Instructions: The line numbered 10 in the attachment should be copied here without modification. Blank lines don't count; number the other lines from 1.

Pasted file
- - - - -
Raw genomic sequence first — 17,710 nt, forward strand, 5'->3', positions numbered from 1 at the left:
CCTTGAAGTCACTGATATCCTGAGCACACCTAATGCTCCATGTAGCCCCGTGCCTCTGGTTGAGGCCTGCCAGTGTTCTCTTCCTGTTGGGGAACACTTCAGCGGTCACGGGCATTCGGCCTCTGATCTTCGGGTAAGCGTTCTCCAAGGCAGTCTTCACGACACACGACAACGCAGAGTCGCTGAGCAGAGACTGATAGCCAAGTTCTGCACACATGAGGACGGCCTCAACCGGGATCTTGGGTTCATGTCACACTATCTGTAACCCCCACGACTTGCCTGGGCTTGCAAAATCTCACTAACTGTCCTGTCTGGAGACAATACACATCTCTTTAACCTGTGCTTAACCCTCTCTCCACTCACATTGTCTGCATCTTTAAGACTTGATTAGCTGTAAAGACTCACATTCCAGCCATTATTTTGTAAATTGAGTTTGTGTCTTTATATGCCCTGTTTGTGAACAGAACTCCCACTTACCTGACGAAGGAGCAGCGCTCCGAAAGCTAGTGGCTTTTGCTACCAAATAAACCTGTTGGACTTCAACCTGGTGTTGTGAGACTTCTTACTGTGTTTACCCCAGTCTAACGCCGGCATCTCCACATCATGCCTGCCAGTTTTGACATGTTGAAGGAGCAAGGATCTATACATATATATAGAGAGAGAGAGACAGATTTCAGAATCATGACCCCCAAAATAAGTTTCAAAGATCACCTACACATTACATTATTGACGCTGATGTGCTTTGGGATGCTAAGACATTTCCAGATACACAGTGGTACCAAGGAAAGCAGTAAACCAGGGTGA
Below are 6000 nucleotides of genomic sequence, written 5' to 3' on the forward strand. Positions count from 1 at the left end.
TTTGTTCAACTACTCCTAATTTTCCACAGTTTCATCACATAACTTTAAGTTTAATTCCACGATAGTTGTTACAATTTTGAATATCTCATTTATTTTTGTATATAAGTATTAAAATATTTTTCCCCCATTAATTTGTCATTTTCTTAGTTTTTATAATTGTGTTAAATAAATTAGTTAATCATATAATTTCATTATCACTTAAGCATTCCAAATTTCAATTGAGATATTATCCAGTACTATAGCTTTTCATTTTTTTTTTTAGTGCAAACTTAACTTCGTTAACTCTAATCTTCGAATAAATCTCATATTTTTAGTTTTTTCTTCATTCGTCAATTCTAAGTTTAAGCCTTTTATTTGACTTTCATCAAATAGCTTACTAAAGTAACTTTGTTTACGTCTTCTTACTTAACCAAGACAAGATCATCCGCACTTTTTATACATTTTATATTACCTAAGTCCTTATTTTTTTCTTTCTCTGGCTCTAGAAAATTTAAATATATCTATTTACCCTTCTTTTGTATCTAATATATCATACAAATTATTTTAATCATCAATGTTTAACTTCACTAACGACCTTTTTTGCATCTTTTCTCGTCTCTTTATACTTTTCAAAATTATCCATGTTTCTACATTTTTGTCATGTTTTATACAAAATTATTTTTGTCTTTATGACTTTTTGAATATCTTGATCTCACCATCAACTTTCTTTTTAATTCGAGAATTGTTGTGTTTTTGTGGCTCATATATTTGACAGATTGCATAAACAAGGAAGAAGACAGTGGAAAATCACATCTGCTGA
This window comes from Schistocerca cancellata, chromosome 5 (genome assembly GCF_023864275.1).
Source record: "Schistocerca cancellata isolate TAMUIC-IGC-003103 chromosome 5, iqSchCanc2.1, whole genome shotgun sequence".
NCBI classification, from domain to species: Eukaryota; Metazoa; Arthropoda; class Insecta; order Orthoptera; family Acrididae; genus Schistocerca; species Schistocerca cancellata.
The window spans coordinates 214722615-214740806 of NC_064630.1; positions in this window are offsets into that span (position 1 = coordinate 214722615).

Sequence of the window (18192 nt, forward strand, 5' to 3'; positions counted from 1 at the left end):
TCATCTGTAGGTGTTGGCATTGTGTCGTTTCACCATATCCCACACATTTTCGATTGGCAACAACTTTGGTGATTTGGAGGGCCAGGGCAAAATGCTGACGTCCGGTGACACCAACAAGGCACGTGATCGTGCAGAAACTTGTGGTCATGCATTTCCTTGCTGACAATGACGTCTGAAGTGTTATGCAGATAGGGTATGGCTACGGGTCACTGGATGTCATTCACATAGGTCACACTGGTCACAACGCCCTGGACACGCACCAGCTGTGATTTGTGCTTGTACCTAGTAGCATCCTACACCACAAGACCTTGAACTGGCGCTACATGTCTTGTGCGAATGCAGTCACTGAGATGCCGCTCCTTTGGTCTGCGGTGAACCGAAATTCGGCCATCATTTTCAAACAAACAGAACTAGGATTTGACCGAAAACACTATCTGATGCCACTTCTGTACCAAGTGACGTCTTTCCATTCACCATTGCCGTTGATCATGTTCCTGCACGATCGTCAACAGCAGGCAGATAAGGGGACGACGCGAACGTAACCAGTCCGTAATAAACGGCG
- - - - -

TCATCTGTAGGTGTTGGCATTGTGTCGTTTCACCATATCCCACACATTTTCGATTGGCAACAACTTTGGTGATTTGGAGGGCCAGGGCAAAATGCTGACGTCCGGTGACACCAACAAGGCACGTGATCGTGCAGAAACTTGTGGTCATGCATTTCCTTGCTGACAATGACGTCTGAAGTGTTATGCAGATAGGGTATGGCTACGGGTCACTGGATGTCATTCACATAGGTCACACTGGTCACAACGCCCTGGACACGCACCAGCTGTGATTTGTGCTTGTACCTAGTAGCATCCTACACCACAAGACCTTGAACTGGCGCTACATGTCTTGTGCGAATGCAGTCACTGAGATGCCGCTCCTTTGGTCTGCGGTGAACCGAAATTCGGCCATCATTTTCAAACAAACAGAACTAGGATTTGACCGAAAACACTATCTGATGCCACTTCTGTACCAAGTGACGTCTTTCCATTCACCATTGCCGTTGATCATGTTCCTGCACGATCGTCAACAGCAGGCAGATAAGGGGACGACGCGAACGTAACCAGTCCGTAATAAACGGCG